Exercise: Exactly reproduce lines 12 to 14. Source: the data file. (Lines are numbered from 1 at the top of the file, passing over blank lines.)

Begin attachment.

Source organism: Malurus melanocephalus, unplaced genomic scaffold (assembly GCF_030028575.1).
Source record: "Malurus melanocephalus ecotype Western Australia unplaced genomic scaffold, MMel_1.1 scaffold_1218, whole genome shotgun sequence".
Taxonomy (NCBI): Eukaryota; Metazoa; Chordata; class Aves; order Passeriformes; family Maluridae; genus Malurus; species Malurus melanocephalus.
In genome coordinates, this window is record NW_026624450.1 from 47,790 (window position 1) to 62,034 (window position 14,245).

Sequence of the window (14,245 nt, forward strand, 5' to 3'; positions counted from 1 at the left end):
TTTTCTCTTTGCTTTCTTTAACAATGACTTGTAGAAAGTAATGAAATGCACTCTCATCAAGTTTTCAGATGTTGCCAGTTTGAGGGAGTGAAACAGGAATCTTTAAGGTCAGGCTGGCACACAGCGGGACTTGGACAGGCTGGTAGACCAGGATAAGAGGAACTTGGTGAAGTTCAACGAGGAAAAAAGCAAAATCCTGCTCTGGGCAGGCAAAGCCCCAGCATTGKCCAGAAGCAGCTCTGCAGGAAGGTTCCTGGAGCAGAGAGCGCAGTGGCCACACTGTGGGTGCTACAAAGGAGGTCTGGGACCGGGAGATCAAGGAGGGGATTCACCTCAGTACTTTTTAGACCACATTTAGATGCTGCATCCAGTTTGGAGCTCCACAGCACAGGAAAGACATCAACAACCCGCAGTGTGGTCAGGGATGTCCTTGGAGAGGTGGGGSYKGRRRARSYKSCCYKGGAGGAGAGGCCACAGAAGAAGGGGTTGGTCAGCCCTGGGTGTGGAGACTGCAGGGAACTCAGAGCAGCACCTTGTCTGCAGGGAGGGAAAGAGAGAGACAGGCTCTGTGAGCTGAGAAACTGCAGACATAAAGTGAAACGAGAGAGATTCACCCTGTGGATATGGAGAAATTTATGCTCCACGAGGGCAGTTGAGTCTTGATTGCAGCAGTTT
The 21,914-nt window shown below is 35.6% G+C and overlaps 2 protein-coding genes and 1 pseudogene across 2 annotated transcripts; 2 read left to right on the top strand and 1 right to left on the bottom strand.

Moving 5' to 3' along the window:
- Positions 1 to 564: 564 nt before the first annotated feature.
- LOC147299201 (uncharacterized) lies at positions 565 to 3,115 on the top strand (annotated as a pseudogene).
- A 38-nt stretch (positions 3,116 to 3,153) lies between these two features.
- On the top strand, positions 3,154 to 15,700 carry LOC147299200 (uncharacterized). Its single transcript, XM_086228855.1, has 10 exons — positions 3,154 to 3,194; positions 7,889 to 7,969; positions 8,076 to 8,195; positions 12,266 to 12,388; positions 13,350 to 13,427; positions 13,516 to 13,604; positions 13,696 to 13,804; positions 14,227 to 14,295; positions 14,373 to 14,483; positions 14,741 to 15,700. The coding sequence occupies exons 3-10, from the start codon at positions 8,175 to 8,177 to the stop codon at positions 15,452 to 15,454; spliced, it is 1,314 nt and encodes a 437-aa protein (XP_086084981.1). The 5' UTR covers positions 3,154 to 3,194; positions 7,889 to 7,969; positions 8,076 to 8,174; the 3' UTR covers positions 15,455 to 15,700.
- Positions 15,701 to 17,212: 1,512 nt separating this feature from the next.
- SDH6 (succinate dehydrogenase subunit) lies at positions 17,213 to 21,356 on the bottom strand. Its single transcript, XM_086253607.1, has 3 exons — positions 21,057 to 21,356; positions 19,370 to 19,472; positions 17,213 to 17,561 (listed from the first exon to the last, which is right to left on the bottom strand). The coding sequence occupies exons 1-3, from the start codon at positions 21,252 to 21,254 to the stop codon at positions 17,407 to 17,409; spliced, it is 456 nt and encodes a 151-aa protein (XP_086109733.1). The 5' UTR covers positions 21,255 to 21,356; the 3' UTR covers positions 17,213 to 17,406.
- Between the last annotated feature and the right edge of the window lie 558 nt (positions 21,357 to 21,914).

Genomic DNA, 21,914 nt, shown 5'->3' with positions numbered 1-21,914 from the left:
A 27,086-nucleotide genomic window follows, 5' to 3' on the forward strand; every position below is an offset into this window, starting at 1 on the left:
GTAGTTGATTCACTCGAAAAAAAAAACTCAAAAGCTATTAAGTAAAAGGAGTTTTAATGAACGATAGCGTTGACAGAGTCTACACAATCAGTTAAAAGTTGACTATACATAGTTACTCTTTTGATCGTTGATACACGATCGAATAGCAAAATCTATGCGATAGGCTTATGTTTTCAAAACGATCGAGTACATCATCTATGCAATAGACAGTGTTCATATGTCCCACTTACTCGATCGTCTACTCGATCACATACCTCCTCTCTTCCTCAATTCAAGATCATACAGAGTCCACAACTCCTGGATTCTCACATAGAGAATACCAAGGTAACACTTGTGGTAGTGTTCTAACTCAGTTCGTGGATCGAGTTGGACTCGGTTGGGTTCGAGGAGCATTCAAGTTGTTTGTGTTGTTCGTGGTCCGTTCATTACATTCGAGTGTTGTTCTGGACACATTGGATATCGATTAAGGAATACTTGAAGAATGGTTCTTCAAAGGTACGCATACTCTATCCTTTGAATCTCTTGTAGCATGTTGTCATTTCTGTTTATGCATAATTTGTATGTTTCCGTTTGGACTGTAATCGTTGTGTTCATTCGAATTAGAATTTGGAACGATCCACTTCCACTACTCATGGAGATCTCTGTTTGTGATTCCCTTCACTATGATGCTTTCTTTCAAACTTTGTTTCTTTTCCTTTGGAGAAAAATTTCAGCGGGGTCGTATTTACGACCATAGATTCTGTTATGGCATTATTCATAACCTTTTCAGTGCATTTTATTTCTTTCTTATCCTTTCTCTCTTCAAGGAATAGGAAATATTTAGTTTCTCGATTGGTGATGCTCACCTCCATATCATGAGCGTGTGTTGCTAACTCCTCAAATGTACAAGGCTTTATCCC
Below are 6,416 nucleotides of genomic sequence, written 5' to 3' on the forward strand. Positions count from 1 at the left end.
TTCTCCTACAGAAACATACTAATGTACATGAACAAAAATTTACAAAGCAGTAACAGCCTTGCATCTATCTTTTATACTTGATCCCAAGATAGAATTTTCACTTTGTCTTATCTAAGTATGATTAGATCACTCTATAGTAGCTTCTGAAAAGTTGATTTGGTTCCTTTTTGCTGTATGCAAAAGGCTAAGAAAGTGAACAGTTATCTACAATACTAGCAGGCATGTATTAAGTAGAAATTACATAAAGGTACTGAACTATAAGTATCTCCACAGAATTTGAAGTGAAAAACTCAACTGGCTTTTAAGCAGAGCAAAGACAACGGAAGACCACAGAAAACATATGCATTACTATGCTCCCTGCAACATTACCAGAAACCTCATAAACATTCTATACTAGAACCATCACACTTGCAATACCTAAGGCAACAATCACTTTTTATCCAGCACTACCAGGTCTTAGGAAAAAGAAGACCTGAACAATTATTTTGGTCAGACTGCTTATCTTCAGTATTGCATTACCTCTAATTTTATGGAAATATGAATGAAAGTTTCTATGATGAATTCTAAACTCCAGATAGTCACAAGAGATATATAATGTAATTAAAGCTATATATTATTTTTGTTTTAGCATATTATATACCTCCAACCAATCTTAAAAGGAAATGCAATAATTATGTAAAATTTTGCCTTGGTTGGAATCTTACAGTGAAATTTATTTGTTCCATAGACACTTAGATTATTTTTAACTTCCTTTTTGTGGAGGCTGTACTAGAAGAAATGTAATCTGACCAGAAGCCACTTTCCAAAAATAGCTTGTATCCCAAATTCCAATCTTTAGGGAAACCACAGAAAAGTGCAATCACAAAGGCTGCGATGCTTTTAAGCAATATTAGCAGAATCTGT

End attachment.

- On the top strand, positions 3,154 to 15,700 carry LOC147299200 (uncharacterized). Its single transcript, XM_086228855.1, has 10 exons — positions 3,154 to 3,194; positions 7,889 to 7,969; positions 8,076 to 8,195; positions 12,266 to 12,388; positions 13,350 to 13,427; positions 13,516 to 13,604; positions 13,696 to 13,804; positions 14,227 to 14,295; positions 14,373 to 14,483; positions 14,741 to 15,700. The coding sequence occupies exons 3-10, from the start codon at positions 8,175 to 8,177 to the stop codon at positions 15,452 to 15,454; spliced, it is 1,314 nt and encodes a 437-aa protein (XP_086084981.1). The 5' UTR covers positions 3,154 to 3,194; positions 7,889 to 7,969; positions 8,076 to 8,174; the 3' UTR covers positions 15,455 to 15,700.
- Positions 15,701 to 17,212: 1,512 nt separating this feature from the next.
- SDH6 (succinate dehydrogenase subunit) lies at positions 17,213 to 21,356 on the bottom strand. Its single transcript, XM_086253607.1, has 3 exons — positions 21,057 to 21,356; positions 19,370 to 19,472; positions 17,213 to 17,561 (listed from the first exon to the last, which is right to left on the bottom strand). The coding sequence occupies exons 1-3, from the start codon at positions 21,252 to 21,254 to the stop codon at positions 17,407 to 17,409; spliced, it is 456 nt and encodes a 151-aa protein (XP_086109733.1). The 5' UTR covers positions 21,255 to 21,356; the 3' UTR covers positions 17,213 to 17,406.